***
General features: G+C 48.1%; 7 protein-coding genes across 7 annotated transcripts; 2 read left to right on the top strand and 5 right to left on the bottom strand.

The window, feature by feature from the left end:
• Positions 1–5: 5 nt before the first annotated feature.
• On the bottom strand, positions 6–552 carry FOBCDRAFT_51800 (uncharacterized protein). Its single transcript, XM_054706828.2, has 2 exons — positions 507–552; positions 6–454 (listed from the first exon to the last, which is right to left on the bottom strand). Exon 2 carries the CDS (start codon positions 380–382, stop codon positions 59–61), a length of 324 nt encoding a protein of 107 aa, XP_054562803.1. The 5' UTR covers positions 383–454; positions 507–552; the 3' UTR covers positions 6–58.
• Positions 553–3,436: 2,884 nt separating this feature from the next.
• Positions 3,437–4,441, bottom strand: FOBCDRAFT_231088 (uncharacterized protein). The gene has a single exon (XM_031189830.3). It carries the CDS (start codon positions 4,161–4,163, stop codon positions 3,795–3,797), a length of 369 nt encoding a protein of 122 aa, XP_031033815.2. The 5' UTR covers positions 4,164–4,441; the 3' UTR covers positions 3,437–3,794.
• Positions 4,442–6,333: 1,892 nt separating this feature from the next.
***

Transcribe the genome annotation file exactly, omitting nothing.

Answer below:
General features: G+C 48.1%; 7 protein-coding genes across 7 annotated transcripts; 2 read left to right on the top strand and 5 right to left on the bottom strand.

The window, feature by feature from the left end:
• Positions 1–5: 5 nt before the first annotated feature.
• On the bottom strand, positions 6–552 carry FOBCDRAFT_51800 (uncharacterized protein). Its single transcript, XM_054706828.2, has 2 exons — positions 507–552; positions 6–454 (listed from the first exon to the last, which is right to left on the bottom strand). Exon 2 carries the CDS (start codon positions 380–382, stop codon positions 59–61), a length of 324 nt encoding a protein of 107 aa, XP_054562803.1. The 5' UTR covers positions 383–454; positions 507–552; the 3' UTR covers positions 6–58.
• Positions 553–3,436: 2,884 nt separating this feature from the next.
• Positions 3,437–4,441, bottom strand: FOBCDRAFT_231088 (uncharacterized protein). The gene has a single exon (XM_031189830.3). It carries the CDS (start codon positions 4,161–4,163, stop codon positions 3,795–3,797), a length of 369 nt encoding a protein of 122 aa, XP_031033815.2. The 5' UTR covers positions 4,164–4,441; the 3' UTR covers positions 3,437–3,794.
• Positions 4,442–6,333: 1,892 nt separating this feature from the next.